“Could it be that wisdom appears on earth as a raven, attracted by a little whiff of carrion?” – Nietzsche
As I grow older I realize just how little I know or will ever know now that time grows short in the cycle of days remaining. With all my vast learning I am still a beginner, a questioner, a creature who realizes that time alone does not give us answers or wisdom. When we are young we feel the world is ours to grasp, to hold onto, to make into our image; but, as we grow older we realize the foolishness of such things and begin each day with more questions than answers.
What is the one thing that I have learned in all my years of struggle? I’ve asked myself that question a thousand times. Oh sure I’ve made friendships, loved, and been loved, raised children, inhabited the world of life with gusto and resilience, but in the end I come back to the one thing that keeps me going: I want understand why, why all this magnificence? Why does this particular universe exists? Was it chance? Was it design? Science explicates it’s reasonable facts in a pattern of math and commentary for laymen. Are we accidents of time, just particles of matter spilled into the lucky mold of a planetary evolutionary niche that, too, will go the way of all things into oblivion. Or is there something else? Honestly we have no real answers to that question unless one subscribes to the atheist faith that this is all randomness, a happy accident with nothing more to say; or, if one is a religionist then it is the God, the Maker, who has formed and shaped us according to his own mysterious designs; or, if one follows the new feminist mythographers, we’re all children of the Great Goddess’s dance of particles, members of a magical dance of light and shadow that will never end but is the dance of life itself. Or, maybe one follows the Vedanta, Taoist, Shinto, Buddhist, etc. paths and has other answers… maybe religion is for those who need some final answer, some absolute answer and justification for all things. Maybe science is for those who realize there is no ultimate answer or justification for this universe. Is the war between religion and science to be forever?
But what of us who abide in the unknown, who seek neither some ultimate answer, nor subscribe to either atheism or religion in their recorded extremes? What of us? What of the questions, the endless abiding spirit of enquiry that realizes the human animal may have limits to its mental and physical abilities to know even the smallest or greatest details of the universe or itself? Why do we need some ultimate answer to things, why can’t we just abide in our pure ignorance and wonder? We tinker, we build, we battle each other over ideas and religious and political ideologies… we seem to be unable to enjoy each other, but continuously war with each other over territory, mental or real. With every child born the process starts anew with no end in site. Even our illusions that books and historical knowledge will help us remember the great defeats of humanity become deaf tones to those in a younger generation. The great culture of learning has become the dance of a minority, an elite that debates endlessly over the minutiae of details of our philosophical blight. Where is the wisdom in that?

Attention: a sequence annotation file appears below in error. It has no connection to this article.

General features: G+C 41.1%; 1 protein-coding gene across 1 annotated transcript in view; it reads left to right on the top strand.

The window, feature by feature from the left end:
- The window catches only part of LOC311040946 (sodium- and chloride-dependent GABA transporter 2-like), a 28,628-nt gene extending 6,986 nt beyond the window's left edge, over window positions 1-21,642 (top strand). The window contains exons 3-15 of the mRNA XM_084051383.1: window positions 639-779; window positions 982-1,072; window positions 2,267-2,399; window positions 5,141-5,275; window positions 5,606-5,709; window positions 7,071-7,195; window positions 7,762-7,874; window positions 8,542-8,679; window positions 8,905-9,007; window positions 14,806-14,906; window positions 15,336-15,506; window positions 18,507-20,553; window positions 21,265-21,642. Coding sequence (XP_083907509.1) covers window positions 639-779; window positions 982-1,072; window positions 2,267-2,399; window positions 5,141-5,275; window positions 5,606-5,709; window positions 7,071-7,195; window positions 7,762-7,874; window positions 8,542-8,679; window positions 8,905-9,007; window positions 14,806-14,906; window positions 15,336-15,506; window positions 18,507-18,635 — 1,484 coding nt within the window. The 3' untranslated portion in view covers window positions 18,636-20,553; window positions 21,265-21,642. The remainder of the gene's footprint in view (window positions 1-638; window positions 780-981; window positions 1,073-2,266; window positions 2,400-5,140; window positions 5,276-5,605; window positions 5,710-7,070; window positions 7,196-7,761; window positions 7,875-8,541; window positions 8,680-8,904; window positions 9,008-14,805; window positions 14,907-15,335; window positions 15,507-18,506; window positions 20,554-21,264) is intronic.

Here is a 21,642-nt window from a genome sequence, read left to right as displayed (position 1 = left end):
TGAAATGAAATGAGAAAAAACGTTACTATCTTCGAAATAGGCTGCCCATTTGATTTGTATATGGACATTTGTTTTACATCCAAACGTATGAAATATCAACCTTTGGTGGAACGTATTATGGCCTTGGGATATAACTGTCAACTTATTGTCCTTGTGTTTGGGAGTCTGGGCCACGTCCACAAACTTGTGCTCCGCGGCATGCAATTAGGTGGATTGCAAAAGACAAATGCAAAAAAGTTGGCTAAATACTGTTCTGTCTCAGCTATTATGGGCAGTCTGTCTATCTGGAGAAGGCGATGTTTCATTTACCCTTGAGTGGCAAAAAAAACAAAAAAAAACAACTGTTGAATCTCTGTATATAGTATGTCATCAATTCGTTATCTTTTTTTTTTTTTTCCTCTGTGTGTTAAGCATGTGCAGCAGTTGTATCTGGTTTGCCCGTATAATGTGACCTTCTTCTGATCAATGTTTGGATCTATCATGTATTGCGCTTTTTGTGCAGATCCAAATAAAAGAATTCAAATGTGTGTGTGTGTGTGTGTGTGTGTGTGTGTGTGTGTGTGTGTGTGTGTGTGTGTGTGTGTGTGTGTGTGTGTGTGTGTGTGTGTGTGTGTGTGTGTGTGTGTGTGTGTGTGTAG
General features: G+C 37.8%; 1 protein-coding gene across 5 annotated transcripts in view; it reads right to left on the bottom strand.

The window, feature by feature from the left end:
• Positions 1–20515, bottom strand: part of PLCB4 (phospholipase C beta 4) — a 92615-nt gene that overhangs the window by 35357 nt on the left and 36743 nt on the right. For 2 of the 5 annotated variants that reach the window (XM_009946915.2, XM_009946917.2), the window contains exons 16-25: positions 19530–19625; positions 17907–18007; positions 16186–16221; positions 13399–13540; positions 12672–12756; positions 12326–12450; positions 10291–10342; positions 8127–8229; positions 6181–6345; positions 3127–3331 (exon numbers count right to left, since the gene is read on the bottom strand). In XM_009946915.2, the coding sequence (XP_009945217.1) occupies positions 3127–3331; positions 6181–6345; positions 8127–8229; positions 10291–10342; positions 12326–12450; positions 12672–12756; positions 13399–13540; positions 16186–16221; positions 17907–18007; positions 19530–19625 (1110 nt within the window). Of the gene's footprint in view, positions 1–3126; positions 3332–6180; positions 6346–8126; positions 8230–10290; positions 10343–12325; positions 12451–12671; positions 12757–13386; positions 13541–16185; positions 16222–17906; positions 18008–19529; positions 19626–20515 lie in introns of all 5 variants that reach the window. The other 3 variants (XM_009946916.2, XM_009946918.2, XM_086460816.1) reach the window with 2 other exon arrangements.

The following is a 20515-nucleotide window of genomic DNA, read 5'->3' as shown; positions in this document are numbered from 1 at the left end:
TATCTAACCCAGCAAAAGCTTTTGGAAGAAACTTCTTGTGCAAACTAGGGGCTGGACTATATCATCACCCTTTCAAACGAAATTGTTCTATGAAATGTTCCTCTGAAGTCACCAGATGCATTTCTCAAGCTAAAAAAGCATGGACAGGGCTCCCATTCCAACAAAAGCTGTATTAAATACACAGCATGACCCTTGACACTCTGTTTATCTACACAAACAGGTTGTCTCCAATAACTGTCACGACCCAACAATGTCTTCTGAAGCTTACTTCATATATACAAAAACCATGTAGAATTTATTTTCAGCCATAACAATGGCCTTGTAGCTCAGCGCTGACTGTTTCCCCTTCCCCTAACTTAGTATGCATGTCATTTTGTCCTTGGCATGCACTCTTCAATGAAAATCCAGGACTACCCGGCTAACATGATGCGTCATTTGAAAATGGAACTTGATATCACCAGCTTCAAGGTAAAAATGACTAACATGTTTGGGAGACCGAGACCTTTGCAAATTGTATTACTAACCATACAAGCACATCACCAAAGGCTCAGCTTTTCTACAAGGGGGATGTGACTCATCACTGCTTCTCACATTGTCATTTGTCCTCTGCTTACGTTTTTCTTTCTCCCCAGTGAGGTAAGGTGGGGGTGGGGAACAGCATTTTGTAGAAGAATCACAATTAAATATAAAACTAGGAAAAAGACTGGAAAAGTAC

Day by day I throw off the old illusions that I will ever come to a conclusion to the matter. I realize now that there is one thing that abides: my ignorance, my unknowing. Socrates! You old goat, you knew it all along, you told us the truth but we would not accept it. I hate you, you old frog! Yet, I cannot escape you! It was Nietzsche in a memorable moment of clarity said of this Goat Man from Athens:
“Socrates, the dialectical hero of the Platonic drama, reminds us of the kindred nature of the Euripidean hero who must defend his actions with arguments and counterarguments and in the process often risks the loss of our tragic pity; for who could mistake the optimistic element in the nature of the dialectic, which celebrates a triumph with every conclusion and can breathe only in cool clarity and consciousness.”
― Friedrich Nietzsche, The Birth of Tragedy/The Case of Wagner
Was Socrates just a little too optimistic? Have we lost the insight into the ancient view of the tragic world… have we all become a little too optimistic for our own good? One always remembers that on the great shield of the ancient Athenian warriors was the dark face of the Medusa, that dark queen of the earth cults with her serpentine hair and flaming eyes gazing into the stone eyes of all those who would presume to uncover her deep secrets. Is the universe in the end our Medusan Queen? Do not stare into the abyss too long, my friends, or it will stare back at you!